Off-the-Record Video Journalism at Camp VJ

Well, I had a little bit of a problem using the camcorder. Thought the red dot meant “Stop”, and the green dot meant “Go”. (Hey, I was at Camp VJ because I’m not usually the person holding the video camera. And of course, because Robb Montgomery was in town doing his guru thing on Video Journalism.)

Anyways, I got it completely backwards. On-the-record was off. And off-the-record was on! So I didn’t get any of the “good footage” I thought I was recording. I just got the edges… Fortunately, that’s where the story turned up.

Note: The music is “Showdown” by Manolo Camp and is from Opsound and is distributed under a Creative Commons Attribution-ShareAlike license.

For the Record: Top Ten Things I learned at Camp VJ

10. Wear headphones to “hear” what your microphone is actually recording. Otherwise you’re recording blind.

9. Use a tripod for interviews. Let it be the cameraman, so you can concentrate on interviewee.

8. A newspaper story is NOT a product. It is a service. So, your story must evolve and respond to your customer’s needs.

7. The grammar of photography (and videos) is made with the type of shots you use — wide, medium, close-ups.

6. Use a sequence of images to tell a story through time.

5. Remember 3-6-9: Walk the line between camera and subject: Wide, medium tight (3 shots) – 6 seconds each – Three angles for 9 sequences.

4. Hold your camera like a weapon. Steady. Use two hands, centered on your spine for stability.

3. Keep eye contact with your subject. Listen, nod and try to keep your mouth shut while they’re talking.

2. Do all your tech prep (Make sure everything works and double-check it!) before the interview.

1. The red light on a video camera does NOT mean “Stop.” It means “Recording…”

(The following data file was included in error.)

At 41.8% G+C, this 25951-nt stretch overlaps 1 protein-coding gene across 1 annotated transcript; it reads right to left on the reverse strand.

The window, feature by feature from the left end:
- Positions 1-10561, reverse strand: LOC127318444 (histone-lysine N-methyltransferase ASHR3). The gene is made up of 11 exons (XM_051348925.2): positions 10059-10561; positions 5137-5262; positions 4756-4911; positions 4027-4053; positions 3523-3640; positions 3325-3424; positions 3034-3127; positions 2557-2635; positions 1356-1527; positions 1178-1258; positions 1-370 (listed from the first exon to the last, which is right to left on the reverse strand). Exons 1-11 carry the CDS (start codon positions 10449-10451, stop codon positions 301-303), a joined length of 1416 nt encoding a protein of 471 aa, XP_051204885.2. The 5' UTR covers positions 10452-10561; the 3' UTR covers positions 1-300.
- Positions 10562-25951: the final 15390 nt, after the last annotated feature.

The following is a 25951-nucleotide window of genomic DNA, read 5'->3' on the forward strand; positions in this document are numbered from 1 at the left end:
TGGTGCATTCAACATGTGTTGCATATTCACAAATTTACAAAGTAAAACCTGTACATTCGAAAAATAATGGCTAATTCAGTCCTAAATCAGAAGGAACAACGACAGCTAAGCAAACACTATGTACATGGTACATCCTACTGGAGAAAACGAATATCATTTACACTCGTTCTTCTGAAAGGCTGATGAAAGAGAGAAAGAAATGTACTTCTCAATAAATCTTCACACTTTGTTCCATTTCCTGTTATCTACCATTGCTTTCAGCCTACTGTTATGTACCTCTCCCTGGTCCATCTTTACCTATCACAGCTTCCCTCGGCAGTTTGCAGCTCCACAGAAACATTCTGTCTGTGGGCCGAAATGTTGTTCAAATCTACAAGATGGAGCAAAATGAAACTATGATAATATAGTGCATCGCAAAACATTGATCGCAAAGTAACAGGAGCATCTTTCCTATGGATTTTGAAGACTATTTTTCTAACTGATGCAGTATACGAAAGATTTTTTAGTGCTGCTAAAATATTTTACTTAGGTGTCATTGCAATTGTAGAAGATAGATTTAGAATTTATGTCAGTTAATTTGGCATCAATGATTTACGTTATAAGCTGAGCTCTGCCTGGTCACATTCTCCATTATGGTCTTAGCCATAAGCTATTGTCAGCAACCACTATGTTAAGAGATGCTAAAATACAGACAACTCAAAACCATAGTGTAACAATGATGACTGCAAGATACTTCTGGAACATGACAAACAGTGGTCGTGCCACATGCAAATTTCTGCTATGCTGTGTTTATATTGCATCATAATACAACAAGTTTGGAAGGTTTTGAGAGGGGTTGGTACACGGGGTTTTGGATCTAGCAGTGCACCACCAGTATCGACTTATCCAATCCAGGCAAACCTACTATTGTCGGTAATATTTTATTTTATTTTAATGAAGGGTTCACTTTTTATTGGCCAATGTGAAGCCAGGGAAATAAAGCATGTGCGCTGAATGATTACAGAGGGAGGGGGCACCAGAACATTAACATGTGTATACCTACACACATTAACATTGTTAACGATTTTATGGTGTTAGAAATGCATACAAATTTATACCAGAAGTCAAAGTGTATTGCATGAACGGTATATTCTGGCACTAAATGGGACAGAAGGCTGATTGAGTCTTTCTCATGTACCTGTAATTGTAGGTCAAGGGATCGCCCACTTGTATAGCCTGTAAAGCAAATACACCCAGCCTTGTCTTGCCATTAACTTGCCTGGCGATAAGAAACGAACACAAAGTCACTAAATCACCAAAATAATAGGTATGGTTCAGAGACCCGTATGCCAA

Thanks to Robb Montgomery, Roger Gillespie, Kathy Vey, and the Toronto Star for putting together three great days of learning!

Deadlines Inspire Fiction in Newrooms: Camp VJ

Too many deadlines and not enough time can often lead writers to crack under the pressure. Especially when they desperately need that story!

Think of “Wafer-gate”: the editor of the St. John Telegraph did a little “extra editing” and tweaked a reporter’s story to suggest that the Prime Minister Harper pocketed the host. See: PM gets apology in wafer flap

The editor was fired.

I spoke with Journalist and New Media Guru, Bill Dunphy, who has admitted that deadlines have also pushed him across the line from fact to fiction, when faced with an impossible deadline.

The story goes back to his days as the weekend editor at the Hamilton Spectator. The word arrived from on high, that the paper was going to start publishing a weekly story on the weather — to go above the weather map. One of the most read pages in the paper. Bill was told to “take care of it”.

Of course this was happening, at same time as the big cut backs, and there was not enough staff (with time for another story) especially on the weekends.

It was late Sunday night and nothing was done. So Bill did what any desperate writer would do — he made something up. He invented the weather guy — a fictional character who was a slightly bitter, unemployed ex-weather man who was now stuck writing a “weather column”.

The Weather Guy went on to become one of the most popular columns in the paper. It was moved from the back to page 2.

And Bill wasn’t fired. In fact he lived happily ever after. And today he is still trying to teach writers about the difference between fact and fiction. Check out his suggestions for journalists who are writing for the web: Seven Ways to Write Like a Digital Native.